Elizabeth’s Islamic policy held off a Catholic invasion, transformed English taste and established a new model for joint stock investment that would eventually finance the Virginia Company, which founded the first permanent North American colony.
    It turns out that Islam, in all its manifestations — imperial, military and commercial — played an important part in the story of England. Today, when anti-Muslim rhetoric inflames political discourse, it is useful to remember that our pasts are more entangled than is often appreciated.


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    The Forgotten Stories of Muslims Who Saved Jewish People During the Holocaust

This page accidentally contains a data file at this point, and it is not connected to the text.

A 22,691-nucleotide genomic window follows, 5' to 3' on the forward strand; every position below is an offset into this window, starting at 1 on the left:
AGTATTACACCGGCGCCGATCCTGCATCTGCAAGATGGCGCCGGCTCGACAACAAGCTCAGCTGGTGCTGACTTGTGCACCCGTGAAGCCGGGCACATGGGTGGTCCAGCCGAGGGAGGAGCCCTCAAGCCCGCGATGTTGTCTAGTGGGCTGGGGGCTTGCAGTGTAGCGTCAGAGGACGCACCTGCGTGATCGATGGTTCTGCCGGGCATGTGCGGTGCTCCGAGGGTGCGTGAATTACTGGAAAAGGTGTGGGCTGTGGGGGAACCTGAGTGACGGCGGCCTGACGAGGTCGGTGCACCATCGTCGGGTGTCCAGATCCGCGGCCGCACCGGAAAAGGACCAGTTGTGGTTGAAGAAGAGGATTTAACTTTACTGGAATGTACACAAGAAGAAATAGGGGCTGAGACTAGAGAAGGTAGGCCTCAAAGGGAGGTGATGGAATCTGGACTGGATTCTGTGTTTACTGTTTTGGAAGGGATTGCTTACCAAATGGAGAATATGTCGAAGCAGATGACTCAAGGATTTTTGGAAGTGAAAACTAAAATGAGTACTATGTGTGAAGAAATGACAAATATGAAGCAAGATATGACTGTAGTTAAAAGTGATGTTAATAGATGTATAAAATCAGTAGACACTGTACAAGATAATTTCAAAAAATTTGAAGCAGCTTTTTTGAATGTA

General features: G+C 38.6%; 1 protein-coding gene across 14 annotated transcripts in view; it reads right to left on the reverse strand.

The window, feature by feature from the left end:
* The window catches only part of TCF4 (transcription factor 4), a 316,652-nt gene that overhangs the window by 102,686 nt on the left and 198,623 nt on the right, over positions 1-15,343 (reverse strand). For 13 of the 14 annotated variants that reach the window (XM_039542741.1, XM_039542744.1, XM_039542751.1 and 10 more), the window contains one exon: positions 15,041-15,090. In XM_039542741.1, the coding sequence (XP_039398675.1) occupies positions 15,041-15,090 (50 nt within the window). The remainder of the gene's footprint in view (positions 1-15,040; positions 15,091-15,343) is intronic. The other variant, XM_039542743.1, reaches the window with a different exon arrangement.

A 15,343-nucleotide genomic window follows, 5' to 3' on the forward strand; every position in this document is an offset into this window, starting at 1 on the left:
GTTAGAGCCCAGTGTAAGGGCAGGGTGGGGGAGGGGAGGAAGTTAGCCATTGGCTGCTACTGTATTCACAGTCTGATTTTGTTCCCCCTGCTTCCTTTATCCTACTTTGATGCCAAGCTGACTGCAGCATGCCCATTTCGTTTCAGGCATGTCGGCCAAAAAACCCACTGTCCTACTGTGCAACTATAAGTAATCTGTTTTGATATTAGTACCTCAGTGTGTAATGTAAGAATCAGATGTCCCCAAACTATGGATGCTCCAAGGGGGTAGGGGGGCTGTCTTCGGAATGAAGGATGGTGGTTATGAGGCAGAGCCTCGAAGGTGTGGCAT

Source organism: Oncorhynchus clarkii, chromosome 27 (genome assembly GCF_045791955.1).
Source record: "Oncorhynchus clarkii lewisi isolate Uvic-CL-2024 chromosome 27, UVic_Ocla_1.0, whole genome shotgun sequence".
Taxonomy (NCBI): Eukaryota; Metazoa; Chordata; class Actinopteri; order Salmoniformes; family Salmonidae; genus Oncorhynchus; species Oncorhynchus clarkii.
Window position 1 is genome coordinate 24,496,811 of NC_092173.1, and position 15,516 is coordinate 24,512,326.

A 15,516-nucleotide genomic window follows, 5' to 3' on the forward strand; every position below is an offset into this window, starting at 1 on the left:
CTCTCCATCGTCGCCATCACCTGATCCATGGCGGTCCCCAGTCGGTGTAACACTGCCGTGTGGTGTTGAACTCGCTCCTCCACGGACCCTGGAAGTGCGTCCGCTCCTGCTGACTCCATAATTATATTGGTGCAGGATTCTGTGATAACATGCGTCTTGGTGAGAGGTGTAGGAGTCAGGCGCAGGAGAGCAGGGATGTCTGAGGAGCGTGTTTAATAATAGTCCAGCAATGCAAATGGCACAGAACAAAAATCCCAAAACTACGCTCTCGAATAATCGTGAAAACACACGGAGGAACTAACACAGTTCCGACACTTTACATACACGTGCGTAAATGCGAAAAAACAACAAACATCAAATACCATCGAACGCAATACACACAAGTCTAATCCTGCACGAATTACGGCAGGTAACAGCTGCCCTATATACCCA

Jan 27, 2017

    Even in the darkest times, there are heroes—though sometimes they may be the people we least expect.

    That’s the message a global nonprofit group hopes to spread Friday on Holocaust Remembrance Day, when it displays a small exhibit in a New York synagogue highlighting the little-known stories of Muslims who risked their lives to rescue Jewish people from persecution during World War II. Though the two religious groups are often presented in opposition, this exhibit is a reminder that they have also shared an important history of cooperation and mutual assistance.

    The tales include those of Khaled Abdul Wahab, who sheltered about two dozen Jews in Tunisia, and Abdol Hossein Sardari, an Iranian diplomat who is credited with helping thousands of Jews escape Nazi soldiers by issuing them passports.